A geotechnical evaluation is performed for projects like this, and the soil is probed for voids by drilling holes in it. “Limestone strata can be known to have voids within the makeup of the geology, and by probing, you identify that,” he relates. “There’s a theoretical volume you would have for the diameter and depth you would drill, and if you exceed that, you know you have a void there. So you fill up that hole with grout until it can’t take any more grout, and hopefully you’ve fulfilled the requirements of filling that void.”

Hangars in Guam usually are concrete because they must withstand severe typhoons. “You can have winds here exceed 200 mph,” Kaae maintains. “It can be a normal occurrence. The annual rainfall is 150 inches per year. So it can be very challenging in terms of scheduling work during the rainy season, which begins in June and ends in November.

“Additionally, Guam is within the Ring of Fire, so it is subjected to earthquakes,” he adds. “Everything has to meet the highest seismicity requirement, which is zone 4. So there are certainly some challenges associated with design requirements when you design and build something here on Guam.”

Prices of major materials and commodities did not change significantly during the hangar project, but Kaae thinks fuel costs may begin to increase slowly when the military construction buildup gains momentum. “Fuel has a significant impact on the pricing of materials throughout the world,” he points out.

Like most islands, Guam has to import practically all its construction materials. “Everything is transported to Guam,” Kaae concedes. “Nothing is manufactured here except ready-mix concrete, and even then, cement is imported.”

Self-Performed Success

On many projects, Black Construction self-performs a large percentage of the work. “Most of our work is design/build, and in a lot of respects we remain a general contractor,” Kaae admits. “We’re still executing 80 percent to 90 percent of the total contract amount.” 

The company can install air conditioning, plumbing, kitchen systems, all major mechanical work including fuel systems, water and sewer systems and wastewater facilities.

Black Construction also has its own electrical division that can install high-, medium- and low-voltage systems, telecommunications and controls. It does civil and structural work. 

“We have the largest equipment fleet and the largest construction cranes in the region,” Kaae asserts. “Its value probably exceeds $20 million in replacement value. We have a tremendous asset base on the island of Guam and throughout the region.”

The reason for this self-reliance dates back to the company’s founding. “It all started with the original beginning of Black coming out here and the lack of a subcontractor community,” Kaae relates. “So we developed a self-reliance of executing our work in all aspects of the project that has carried on through our history. We still maintain that same level of self-reliance.” The company does subcontract landscaping, asphalt paving, painting and roofing membranes.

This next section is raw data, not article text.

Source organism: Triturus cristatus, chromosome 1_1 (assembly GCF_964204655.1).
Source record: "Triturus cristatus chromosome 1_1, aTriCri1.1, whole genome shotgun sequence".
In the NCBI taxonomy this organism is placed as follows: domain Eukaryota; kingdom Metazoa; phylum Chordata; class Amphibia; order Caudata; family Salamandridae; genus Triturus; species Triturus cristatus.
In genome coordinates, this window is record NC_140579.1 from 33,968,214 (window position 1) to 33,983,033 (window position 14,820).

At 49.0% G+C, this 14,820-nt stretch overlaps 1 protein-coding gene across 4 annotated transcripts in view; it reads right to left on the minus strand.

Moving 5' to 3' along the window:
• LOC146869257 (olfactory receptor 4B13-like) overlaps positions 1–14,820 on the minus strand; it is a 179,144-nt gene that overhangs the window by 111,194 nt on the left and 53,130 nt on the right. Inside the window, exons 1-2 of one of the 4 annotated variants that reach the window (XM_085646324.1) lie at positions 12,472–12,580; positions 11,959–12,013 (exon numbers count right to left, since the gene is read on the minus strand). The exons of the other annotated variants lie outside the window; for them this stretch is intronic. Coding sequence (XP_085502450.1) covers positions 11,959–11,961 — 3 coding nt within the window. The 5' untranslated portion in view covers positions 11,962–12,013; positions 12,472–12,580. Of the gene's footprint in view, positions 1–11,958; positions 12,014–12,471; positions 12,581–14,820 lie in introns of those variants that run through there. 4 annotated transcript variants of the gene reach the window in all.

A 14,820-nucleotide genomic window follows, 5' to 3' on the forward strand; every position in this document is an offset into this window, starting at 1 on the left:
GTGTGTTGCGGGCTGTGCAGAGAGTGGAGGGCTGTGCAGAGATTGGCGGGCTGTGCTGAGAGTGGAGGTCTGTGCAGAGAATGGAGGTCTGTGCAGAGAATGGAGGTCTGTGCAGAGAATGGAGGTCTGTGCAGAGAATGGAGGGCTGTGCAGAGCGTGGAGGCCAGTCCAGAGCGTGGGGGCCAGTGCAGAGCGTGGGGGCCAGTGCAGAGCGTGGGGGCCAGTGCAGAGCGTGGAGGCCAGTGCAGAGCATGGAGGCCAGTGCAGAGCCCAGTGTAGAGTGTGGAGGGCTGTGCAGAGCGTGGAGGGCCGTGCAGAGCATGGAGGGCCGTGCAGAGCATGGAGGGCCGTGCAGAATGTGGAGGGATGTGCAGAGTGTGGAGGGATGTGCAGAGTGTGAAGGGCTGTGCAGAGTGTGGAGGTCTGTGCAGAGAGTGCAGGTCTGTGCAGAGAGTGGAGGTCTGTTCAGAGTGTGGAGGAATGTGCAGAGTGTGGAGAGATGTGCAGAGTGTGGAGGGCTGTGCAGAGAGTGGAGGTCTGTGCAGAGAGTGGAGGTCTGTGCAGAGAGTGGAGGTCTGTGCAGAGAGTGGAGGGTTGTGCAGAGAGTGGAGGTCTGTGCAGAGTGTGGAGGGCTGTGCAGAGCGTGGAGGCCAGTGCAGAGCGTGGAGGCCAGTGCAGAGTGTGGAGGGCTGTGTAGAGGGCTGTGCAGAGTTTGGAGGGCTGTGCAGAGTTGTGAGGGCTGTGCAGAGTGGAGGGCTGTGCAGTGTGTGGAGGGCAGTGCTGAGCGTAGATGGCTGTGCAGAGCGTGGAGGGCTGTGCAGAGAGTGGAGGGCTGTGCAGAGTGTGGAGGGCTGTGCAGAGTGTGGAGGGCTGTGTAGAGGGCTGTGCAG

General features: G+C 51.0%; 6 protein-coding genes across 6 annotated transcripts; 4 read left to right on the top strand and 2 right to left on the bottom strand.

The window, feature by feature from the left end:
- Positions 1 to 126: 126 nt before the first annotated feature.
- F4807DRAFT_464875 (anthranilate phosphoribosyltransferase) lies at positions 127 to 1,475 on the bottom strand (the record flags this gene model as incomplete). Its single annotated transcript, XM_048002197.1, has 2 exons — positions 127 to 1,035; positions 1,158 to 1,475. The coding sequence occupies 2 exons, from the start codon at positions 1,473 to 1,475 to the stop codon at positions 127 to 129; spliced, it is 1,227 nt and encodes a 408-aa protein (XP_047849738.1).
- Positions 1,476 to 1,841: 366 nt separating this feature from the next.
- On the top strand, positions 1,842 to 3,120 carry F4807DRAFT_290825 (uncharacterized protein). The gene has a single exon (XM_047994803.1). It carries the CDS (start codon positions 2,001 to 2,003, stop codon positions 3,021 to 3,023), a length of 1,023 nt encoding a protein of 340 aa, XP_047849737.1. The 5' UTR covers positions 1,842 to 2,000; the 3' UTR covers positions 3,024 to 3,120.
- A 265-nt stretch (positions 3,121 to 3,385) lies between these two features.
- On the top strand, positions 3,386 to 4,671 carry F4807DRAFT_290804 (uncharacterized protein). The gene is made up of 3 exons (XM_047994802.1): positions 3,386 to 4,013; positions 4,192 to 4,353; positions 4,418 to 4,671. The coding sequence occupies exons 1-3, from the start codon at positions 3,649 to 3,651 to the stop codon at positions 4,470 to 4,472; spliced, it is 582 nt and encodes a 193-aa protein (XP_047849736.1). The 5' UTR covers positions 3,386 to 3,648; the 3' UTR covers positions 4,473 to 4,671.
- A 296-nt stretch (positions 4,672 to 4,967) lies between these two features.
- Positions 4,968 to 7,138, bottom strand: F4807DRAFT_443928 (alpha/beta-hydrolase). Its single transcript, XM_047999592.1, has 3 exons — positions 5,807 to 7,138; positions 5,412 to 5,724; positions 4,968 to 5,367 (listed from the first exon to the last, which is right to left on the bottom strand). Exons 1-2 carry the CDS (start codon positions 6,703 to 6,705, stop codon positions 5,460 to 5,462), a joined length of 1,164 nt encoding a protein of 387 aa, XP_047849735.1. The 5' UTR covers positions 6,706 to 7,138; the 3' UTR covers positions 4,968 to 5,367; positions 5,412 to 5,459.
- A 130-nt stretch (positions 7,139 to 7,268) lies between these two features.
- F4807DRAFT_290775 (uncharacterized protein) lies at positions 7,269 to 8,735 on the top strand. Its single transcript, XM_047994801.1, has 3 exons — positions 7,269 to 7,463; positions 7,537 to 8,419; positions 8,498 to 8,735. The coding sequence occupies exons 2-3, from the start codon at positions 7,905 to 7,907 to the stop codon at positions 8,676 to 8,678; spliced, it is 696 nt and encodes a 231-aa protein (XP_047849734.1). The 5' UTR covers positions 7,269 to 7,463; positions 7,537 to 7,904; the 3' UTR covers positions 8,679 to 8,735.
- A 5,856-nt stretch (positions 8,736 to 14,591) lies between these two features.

Future Goals

Despite its more than 50 years of accomplishments, Black Construction Corp. still has goals to meet. “We hope to grow as a company and be part of this overall military program so we can provide services,” Kaae says. “We’re also striving to be recognized as one of the U.S. military’s go-to contractors and achieve Voluntary Protection Program (VPP) voluntary protection star status under the OSHA administration.”

OSHA’s VPP promotes job site safety and health by establishing cooperative programs at workplaces among management, labor and OSHA, according to the organization.

Black Construction Corp. has a strong commitment to using the services of small businesses. In 2006, the company won the Dwight D. Eisenhower award for its support of small businesses. “It’s a very prestigious award,” Kaae stresses. “It was a significant honor for Black Construction to have won it.”

The construction business is one in which managers strive to keep learning regardless of how much experience they have, Kaae says. “We learn new techniques every day in every project we work on,” he acknowledges. “In just moving forward with either new technologies, new materials or with types of equipment that we use, everything is a learning process. 

“This is a very dynamic business,” Kaae adds. “Every day is a new day.”